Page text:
Defining the actions

In this example there is just a single action – the action runs a PowerShell script.  You could have multiple actions for example one that runs a script to live migrate VMs and a second to send an e-mail or startup another host what ever you want.

  1. Select the actions tab and click New
  2. For the action “Start a program” should already be selected
  3. For the Program/script property specify “%SystemRoot%\system32\WindowsPowerShell\v1.0\powershell.exe” to initiate PowerShell
  4. For the Add arguments property specify the path to the script you want executed when this event occurs.  The script could be as simple as “Suspend-ClusterNode –Drain”.  There is a more in-depth example of a script below as well.

Creating a Performance Monitor Alert To Trigger a Task



Creating a Data Collector Set

  1. Start by opening Performance Monitor (perfmon)
  2. Expand the “Data Collector Sets”
  3. Right click on “User Defined” and select New->Data Collector Set
  4. Provide a name for the collector set
  5. Select “Create manually (Advanced)” and select Next
  6. Select “Performance Counter Alert” and select Finish

Creating a Data Collector

  1. Right click on the newly created Collector Set and select New->Data Collector
  2. Specify a name and select “Performance counter alert”

Defining the counters and thresholds

  1. Click Add
  2. Select the counter or counters you are interested in alerting on, in this example I am looking at CPU utilization, available memory and Avg. Disk Queue Length.  It’s worth noting that if multiple conditions are true the alert will only specify the first condition, you can get around this if required by defining multiple alerts.
  3. For each counter you specify provide an alert threshold, i.e. for CPU utilization I specified Idle time below 10% for Memory below 8096 Available MBs etc..
  4. Select Next and then Check the “Open properties for this data collector” and Finish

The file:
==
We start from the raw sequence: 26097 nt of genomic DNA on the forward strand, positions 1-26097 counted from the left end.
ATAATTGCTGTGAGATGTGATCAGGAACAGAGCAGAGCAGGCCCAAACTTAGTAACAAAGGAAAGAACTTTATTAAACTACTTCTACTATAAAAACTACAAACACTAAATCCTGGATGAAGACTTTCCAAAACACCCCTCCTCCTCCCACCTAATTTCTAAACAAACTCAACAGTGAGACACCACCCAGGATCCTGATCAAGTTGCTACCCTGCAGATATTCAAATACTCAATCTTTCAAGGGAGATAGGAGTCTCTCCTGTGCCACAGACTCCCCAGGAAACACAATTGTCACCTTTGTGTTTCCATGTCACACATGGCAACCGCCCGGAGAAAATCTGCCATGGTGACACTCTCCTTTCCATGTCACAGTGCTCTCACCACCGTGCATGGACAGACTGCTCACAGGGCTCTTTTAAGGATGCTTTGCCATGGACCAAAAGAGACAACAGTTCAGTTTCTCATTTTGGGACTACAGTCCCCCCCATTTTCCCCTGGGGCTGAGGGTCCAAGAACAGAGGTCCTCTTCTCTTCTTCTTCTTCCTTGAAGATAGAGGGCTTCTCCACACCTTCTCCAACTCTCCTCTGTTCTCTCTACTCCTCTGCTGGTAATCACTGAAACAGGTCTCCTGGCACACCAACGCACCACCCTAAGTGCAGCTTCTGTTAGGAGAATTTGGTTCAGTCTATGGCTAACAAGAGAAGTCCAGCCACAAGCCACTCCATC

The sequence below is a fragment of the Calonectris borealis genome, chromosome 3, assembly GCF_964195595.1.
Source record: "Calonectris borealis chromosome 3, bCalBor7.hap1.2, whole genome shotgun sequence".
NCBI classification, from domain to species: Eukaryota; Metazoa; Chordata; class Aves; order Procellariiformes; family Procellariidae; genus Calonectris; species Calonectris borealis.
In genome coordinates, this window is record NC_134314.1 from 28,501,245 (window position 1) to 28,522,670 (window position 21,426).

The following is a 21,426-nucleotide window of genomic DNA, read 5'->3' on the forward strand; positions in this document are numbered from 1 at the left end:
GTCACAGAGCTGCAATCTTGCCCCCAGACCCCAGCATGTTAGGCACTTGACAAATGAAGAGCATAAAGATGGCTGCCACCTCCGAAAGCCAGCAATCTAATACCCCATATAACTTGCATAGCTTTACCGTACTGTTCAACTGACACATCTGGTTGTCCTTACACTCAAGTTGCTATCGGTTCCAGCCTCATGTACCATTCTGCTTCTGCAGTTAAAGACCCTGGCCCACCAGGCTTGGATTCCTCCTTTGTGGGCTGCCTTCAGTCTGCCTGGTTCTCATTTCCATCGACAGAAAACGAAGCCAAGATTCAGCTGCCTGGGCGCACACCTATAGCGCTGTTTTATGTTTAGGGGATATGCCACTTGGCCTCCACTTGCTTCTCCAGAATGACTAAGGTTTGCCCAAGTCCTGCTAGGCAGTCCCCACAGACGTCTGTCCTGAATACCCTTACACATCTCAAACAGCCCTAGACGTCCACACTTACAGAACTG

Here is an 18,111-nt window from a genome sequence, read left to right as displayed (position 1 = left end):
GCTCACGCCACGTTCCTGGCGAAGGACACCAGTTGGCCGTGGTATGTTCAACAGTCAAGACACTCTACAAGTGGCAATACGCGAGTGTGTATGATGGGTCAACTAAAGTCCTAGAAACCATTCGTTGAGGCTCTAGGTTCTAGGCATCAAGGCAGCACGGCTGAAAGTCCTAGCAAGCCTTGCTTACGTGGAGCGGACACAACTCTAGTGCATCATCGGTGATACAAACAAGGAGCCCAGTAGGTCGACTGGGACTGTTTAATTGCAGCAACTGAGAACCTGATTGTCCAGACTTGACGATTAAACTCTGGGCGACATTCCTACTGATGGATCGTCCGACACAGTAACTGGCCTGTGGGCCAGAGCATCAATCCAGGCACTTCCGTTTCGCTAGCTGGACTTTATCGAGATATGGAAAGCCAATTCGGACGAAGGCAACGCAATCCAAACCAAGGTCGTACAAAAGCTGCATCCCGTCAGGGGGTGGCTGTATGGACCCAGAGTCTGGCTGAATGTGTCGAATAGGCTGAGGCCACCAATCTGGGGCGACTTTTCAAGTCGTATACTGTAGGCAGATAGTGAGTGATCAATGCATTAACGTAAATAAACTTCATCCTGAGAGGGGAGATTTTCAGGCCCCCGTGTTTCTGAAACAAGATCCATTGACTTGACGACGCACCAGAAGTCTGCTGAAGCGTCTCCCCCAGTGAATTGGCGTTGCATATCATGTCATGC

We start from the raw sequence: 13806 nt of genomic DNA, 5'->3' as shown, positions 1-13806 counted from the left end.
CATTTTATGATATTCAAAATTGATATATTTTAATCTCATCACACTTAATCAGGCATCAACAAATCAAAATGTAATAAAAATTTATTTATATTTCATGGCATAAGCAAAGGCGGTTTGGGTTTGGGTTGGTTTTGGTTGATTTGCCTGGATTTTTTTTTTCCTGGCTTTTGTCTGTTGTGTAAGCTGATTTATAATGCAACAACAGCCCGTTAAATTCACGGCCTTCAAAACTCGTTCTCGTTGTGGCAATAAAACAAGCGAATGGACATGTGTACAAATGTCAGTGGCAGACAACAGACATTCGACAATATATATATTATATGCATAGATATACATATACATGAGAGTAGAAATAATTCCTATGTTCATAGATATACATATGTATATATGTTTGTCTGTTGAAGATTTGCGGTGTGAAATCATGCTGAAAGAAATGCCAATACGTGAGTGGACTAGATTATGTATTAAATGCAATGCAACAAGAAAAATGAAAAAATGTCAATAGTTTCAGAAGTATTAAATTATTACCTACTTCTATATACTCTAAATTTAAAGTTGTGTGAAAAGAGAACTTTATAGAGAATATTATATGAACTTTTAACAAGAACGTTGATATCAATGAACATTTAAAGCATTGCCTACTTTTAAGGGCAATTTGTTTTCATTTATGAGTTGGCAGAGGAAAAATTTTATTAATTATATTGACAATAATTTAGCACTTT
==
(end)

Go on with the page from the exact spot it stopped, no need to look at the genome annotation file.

Defining the counter interval and task to run

  1. In the Data Collector Properties on the Alerts Tab you can specify the sample interval – do keep in mind the more often you query the counter the more CPU is required, 15 seconds seems like a good starting point.
  2. On the Alert Task tab specify a name you will use for a Task Manager task (we’ll create the task in a min)
  3. You can also specify and arguments you want passed to the task.
  4. When done click ok…

Creating the scheduled task

  1. Create a task using the same method as the event triggered tasks.  Ensure you name it appropriately based on the Alert Task name you provided when defining the performance alert.
  2. For the triggers you can leave that blank – the performance alert is the trigger.
  3. For the action they will look very similar to the event action however note that for the arguments in addition to the script I have specified ‘$(Arg0)’.  This is what passes the arguments from the performance alert to the script – also worth calling out since it took me a while to figure it out the single quotes are required…
  4. Another worthwhile tip, on the settings tab you may want to select Do not start a new instance for the If the task is already running option.  Otherwise it will start your script every 15 seconds (or what ever interval you specified)
  5. In terms of the script actions that’s up to you… For a basic test I just had it output the arguments to a file ($args | Out-File "C:\Scripts\PerformanceAlert.txt" –Append) which will give you some output like: